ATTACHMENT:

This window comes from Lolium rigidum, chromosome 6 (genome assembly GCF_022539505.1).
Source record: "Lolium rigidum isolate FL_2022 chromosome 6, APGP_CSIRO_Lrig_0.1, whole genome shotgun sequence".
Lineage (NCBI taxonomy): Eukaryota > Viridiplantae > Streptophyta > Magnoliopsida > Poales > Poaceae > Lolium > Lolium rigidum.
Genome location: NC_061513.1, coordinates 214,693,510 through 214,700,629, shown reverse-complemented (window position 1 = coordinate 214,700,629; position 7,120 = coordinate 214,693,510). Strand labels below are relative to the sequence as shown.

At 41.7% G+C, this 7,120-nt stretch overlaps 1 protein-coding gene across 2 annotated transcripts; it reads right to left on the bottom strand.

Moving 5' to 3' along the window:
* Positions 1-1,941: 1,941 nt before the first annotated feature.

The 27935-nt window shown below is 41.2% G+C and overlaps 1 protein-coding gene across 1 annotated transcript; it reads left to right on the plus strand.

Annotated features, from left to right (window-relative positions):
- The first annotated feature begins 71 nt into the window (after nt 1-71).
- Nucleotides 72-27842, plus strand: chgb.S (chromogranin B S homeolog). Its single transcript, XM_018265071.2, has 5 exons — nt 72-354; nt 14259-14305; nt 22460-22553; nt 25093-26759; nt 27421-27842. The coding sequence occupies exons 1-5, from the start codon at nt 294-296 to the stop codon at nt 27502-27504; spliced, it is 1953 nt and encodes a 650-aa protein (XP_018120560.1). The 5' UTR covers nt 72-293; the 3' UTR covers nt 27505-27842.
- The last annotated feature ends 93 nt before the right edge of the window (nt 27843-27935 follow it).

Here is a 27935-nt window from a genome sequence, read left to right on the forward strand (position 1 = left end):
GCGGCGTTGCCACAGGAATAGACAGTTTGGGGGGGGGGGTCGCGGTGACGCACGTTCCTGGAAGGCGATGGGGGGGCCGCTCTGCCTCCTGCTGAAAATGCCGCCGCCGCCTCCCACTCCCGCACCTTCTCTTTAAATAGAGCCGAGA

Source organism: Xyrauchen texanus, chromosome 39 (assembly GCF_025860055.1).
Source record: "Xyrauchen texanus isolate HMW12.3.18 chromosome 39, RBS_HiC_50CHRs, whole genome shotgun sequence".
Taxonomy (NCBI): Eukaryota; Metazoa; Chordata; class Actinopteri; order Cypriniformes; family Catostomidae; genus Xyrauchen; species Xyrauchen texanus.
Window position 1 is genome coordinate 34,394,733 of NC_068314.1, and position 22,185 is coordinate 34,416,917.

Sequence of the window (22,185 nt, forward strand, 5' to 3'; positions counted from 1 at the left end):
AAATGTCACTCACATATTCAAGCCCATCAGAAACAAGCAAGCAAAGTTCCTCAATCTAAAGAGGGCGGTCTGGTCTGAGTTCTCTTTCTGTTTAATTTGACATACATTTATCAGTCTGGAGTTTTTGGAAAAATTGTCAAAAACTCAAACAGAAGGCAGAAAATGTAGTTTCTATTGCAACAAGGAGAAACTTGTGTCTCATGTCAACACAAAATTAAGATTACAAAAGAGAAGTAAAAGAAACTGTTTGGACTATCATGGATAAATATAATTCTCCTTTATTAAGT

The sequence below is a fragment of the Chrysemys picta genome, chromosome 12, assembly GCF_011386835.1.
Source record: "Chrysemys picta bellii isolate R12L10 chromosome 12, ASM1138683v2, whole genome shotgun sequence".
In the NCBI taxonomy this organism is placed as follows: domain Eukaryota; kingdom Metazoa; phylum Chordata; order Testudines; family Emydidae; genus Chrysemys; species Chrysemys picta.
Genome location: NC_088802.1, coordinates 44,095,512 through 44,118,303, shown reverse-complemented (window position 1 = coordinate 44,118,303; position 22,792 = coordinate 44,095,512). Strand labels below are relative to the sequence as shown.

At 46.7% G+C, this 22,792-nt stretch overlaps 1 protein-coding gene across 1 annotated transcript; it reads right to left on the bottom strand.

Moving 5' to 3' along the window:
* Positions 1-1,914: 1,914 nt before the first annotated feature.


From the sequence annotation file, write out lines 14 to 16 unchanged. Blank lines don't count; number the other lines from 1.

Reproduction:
GCGGCGTTGCCACAGGAATAGACAGTTTGGGGGGGGGGGTCGCGGTGACGCACGTTCCTGGAAGGCGATGGGGGGGCCGCTCTGCCTCCTGCTGAAAATGCCGCCGCCGCCTCCCACTCCCGCACCTTCTCTTTAAATAGAGCCGAGA

Source organism: Xyrauchen texanus, chromosome 39 (assembly GCF_025860055.1).
Source record: "Xyrauchen texanus isolate HMW12.3.18 chromosome 39, RBS_HiC_50CHRs, whole genome shotgun sequence".